• Ensuring exposed terminals or connectors are protected with non-conductive caps, non-conductive tape, or by other appropriate means.

In short, pack your Lipo batteries separately (like we already suggested),  away from metal and cover the contacts. If we follow those guidelines we should encounter no problems at all when we’re going through the security check.

dji-intelligent-battery-for-phantom-4But how many LiPo batteries can I carry on?
Luckily there are no restrictions for batteries up to 100-watt hours (DJI Phantom 4 batteries are 57.7-watt hours).

There is an advisory that says we can only carry a reasonable number of spare LiPo batteries. But, unfortunately, there is no indication as to what “reasonable” is.  So if you’re planning to bring a large number of LiPo batteries (we have had no problems with 4) it’s probably best to check with the airline first. And when you check make sure you get an answer from a senior airline employee as a lot of regular airline employees still don’t seem to be aware of the exact regulations either.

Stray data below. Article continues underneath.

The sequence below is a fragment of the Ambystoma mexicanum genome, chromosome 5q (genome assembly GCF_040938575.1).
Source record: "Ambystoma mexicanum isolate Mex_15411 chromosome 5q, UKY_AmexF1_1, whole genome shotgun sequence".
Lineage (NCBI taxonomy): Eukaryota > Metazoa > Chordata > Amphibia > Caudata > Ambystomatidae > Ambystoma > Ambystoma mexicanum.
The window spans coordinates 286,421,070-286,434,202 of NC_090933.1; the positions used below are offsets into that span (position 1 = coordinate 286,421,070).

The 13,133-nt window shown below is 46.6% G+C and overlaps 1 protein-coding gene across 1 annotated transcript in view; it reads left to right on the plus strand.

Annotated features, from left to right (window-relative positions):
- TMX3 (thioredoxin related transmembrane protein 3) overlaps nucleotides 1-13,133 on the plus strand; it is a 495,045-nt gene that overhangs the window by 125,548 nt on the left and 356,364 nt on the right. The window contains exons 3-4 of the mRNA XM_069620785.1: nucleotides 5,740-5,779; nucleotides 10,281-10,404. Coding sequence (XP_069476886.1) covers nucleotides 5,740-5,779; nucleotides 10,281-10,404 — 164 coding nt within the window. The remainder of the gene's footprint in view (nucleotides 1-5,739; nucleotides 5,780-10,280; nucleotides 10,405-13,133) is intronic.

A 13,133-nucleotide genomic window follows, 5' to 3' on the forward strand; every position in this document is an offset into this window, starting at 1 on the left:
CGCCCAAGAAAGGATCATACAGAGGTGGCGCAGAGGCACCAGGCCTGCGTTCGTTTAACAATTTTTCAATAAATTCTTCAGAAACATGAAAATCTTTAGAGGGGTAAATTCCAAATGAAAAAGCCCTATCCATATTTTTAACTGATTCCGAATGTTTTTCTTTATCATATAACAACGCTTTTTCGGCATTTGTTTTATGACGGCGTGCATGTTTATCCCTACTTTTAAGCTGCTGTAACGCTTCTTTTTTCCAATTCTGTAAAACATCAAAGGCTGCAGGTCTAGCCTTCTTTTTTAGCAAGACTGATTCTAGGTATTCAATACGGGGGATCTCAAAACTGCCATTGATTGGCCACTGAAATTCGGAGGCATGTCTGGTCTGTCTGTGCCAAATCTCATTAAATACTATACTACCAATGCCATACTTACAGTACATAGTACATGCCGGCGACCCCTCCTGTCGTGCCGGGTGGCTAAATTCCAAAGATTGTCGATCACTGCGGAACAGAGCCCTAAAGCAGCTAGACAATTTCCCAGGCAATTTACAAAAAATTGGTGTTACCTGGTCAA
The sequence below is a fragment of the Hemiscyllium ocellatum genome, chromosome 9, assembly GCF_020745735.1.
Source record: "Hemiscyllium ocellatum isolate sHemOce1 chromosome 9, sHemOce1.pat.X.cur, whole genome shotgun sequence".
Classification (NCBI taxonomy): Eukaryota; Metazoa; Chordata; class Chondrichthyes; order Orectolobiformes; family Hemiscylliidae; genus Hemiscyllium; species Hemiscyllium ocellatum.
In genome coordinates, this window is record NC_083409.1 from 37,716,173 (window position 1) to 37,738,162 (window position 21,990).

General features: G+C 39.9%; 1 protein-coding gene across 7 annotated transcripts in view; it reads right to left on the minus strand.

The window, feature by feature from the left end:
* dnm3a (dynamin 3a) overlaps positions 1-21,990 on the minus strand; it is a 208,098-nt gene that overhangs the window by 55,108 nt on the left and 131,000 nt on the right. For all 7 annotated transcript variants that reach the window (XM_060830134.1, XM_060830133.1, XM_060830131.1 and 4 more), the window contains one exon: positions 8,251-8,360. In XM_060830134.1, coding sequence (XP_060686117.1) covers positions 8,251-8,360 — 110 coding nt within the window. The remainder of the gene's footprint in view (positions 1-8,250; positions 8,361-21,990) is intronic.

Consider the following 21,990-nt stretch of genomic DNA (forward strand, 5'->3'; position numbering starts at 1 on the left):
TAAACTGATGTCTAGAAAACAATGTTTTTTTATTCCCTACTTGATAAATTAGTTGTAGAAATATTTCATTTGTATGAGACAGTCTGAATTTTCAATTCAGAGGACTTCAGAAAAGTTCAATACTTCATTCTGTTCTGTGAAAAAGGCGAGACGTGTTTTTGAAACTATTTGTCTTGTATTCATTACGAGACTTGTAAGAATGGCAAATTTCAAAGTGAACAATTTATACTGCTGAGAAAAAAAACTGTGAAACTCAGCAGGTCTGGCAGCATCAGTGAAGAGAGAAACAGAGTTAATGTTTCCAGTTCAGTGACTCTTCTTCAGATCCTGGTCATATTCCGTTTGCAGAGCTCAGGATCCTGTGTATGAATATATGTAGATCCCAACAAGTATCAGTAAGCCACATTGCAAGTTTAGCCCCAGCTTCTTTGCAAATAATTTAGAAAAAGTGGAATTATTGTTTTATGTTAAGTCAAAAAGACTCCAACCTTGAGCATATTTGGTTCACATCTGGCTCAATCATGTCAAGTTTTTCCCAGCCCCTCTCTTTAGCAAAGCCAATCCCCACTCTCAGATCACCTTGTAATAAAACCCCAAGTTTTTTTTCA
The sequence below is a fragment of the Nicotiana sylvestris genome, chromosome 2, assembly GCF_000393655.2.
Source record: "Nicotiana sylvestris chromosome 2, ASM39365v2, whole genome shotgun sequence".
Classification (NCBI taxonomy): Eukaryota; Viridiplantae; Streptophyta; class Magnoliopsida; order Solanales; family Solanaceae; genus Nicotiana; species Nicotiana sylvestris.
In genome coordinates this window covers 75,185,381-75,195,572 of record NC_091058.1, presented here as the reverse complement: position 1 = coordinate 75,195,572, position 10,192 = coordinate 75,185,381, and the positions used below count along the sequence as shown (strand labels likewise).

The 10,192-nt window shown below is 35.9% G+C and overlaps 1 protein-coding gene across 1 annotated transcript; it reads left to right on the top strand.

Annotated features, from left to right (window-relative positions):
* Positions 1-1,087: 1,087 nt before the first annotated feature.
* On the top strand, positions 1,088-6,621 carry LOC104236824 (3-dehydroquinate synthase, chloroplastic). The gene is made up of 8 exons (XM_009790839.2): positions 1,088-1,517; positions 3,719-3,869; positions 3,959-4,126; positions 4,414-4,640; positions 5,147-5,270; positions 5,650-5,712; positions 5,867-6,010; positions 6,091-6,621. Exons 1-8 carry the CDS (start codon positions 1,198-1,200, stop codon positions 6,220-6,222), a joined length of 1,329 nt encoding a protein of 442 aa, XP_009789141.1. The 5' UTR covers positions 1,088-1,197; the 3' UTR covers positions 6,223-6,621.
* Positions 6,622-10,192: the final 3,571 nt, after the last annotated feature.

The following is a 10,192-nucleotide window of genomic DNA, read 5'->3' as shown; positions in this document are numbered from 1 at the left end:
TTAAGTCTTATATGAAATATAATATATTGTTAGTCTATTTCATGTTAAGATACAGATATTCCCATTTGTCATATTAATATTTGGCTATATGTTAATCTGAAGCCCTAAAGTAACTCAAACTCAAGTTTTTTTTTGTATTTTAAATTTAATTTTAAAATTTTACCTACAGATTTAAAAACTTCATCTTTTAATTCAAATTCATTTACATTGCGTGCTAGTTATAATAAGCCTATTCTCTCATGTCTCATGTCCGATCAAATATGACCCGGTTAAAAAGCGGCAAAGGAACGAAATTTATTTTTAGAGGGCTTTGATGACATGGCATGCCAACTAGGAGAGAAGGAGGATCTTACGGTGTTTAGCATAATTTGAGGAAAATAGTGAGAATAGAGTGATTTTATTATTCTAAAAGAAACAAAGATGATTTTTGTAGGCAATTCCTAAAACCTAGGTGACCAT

Can I carry on my drone when flying?
You can choose to either carry your drone in checked luggage (without the battery of course) or you can carry on your drone instead. If you decide to check your drone in with your luggage we suggest you get a hard shell case like the Pelican case. Your Phantom is a sensitive piece of technology and, as you can see from the video below, baggage handlers aren’t always too careful with your luggage.

Unfortunately, baggage workers operate under tight time constrictions so that video is not an exception but just one of many examples you can find online. So if you decide to have your Phantom in checked luggage, take some extra precautions. Use a case that protects your drone. And remember to ask the agent to mark your case “fragile” when you drop it off.

And remember, your RC has a LiPo battery as well. So don’t forget to discharge that one and have it in your carry-on luggage as well. Although not mandatory when it’s an integrated battery it’s a good practice anyway. Batteries are not to fond of air pressure changes.

Pelican iM2600 BlackIf however you decide to take your Phantom as carry-on luggage, make sure you have a case/backpack that meets the carry-on restrictions for the airline you’re flying with. In North America, and Australia, that generally seems to be a bit easier as the restrictions aren’t as tight as they are in Europe and Asia. If you live int the US or Australia we recommend the Manfrotto D1. The Manfrotto D1 is a great backpack that has space for your Phantom and accessories ,as well as some additional items, like a DSLR (you can find our Manfrotto D1 review here).